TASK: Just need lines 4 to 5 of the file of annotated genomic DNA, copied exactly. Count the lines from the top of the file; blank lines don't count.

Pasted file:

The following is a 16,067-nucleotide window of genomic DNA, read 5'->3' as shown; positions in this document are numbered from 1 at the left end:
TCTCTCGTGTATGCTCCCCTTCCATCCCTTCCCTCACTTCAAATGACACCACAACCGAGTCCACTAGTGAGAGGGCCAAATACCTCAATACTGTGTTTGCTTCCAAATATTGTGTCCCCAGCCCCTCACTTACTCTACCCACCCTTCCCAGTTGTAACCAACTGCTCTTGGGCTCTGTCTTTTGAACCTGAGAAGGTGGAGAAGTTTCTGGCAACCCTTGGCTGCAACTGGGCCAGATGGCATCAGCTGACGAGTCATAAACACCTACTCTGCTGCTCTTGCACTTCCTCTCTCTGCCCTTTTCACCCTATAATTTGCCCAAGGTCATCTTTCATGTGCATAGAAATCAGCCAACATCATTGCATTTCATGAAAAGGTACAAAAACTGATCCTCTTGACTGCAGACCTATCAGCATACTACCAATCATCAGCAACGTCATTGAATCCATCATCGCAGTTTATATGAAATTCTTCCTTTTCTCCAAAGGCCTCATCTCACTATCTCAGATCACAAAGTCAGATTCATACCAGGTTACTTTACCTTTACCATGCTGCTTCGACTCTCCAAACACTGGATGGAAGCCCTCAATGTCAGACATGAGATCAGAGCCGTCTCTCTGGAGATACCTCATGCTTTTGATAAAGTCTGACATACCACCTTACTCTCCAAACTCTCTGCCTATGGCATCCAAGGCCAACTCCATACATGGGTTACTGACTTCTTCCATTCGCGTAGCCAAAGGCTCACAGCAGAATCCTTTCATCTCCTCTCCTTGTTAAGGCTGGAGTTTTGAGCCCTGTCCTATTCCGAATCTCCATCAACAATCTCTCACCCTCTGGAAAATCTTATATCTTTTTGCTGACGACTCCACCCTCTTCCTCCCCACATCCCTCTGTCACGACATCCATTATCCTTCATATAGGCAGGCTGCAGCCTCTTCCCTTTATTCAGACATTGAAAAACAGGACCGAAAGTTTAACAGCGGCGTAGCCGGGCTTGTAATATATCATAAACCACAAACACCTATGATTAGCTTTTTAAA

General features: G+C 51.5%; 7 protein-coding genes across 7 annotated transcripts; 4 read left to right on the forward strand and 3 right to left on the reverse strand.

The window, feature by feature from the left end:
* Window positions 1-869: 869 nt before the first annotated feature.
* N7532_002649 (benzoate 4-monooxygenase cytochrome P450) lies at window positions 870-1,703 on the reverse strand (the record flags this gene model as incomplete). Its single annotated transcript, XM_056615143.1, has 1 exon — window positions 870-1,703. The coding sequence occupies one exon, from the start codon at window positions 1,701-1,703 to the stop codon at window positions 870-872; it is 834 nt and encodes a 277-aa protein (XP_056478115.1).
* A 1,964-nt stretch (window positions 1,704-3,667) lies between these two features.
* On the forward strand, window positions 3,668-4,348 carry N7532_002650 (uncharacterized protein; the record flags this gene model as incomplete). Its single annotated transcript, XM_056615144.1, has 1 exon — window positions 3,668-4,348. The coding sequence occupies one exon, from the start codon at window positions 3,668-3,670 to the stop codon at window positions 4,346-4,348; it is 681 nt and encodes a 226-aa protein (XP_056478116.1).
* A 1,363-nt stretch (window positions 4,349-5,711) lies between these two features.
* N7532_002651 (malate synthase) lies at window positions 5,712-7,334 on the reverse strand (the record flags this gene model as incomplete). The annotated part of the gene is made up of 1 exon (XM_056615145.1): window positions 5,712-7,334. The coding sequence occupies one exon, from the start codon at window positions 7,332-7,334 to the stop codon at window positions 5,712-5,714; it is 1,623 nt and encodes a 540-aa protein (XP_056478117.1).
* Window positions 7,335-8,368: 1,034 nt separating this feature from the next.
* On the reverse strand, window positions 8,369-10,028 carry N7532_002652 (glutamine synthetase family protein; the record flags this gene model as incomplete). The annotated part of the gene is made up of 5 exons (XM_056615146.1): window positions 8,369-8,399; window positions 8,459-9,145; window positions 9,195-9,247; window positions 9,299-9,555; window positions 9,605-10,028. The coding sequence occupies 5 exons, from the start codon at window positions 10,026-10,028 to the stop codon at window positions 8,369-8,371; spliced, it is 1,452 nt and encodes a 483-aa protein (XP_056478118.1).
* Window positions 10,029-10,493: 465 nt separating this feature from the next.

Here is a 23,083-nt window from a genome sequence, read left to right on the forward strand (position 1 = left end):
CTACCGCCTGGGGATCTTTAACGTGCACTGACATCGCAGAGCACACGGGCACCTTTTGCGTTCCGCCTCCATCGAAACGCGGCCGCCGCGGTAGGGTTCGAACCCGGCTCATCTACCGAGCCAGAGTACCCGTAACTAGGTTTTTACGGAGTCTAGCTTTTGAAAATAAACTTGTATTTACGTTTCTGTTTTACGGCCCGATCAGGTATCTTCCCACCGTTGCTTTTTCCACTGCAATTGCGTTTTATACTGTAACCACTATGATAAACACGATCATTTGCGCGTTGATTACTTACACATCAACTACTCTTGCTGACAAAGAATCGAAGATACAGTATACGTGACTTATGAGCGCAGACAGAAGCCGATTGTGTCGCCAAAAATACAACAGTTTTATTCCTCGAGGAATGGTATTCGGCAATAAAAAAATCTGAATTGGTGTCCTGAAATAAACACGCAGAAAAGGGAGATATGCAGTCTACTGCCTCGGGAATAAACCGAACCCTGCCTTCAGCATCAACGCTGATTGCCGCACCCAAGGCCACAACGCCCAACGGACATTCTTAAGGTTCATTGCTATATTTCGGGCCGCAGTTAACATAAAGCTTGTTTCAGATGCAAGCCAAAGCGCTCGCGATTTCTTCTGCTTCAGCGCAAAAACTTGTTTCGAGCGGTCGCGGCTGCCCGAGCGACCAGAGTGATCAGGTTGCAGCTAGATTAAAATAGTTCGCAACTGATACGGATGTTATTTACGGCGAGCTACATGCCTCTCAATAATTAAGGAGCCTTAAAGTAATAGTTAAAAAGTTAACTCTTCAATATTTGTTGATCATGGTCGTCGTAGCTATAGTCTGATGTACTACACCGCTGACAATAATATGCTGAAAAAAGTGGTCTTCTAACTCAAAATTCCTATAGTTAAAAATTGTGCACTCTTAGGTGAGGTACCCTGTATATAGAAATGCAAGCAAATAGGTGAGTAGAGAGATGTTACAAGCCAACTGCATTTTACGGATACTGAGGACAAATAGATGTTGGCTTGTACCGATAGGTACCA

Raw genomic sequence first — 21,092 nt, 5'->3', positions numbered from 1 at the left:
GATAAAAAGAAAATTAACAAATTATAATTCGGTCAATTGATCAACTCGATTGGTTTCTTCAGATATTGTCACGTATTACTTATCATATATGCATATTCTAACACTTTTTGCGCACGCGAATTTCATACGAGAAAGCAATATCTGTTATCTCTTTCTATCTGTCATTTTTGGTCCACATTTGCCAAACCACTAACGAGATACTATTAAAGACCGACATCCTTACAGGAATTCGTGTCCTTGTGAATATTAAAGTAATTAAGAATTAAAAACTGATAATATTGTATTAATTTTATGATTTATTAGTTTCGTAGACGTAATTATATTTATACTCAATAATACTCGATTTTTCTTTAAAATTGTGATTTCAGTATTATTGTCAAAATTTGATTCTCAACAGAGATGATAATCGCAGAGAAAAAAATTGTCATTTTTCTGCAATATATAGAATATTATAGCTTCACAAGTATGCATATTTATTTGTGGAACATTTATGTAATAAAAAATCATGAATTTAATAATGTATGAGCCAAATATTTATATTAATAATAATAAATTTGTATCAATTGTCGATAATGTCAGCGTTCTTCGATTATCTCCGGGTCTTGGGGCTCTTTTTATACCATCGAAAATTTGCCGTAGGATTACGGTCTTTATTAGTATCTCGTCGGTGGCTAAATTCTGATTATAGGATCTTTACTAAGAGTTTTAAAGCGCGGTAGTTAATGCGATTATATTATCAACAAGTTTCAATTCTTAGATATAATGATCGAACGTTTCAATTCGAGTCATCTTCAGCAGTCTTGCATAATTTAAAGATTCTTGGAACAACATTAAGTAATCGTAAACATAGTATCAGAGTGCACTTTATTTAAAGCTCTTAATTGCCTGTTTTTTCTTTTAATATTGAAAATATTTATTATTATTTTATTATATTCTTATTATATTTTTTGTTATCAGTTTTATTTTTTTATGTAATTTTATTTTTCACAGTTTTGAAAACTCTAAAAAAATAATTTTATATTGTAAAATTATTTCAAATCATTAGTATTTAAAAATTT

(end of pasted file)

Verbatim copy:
The window, feature by feature from the left end:
* Window positions 1-869: 869 nt before the first annotated feature.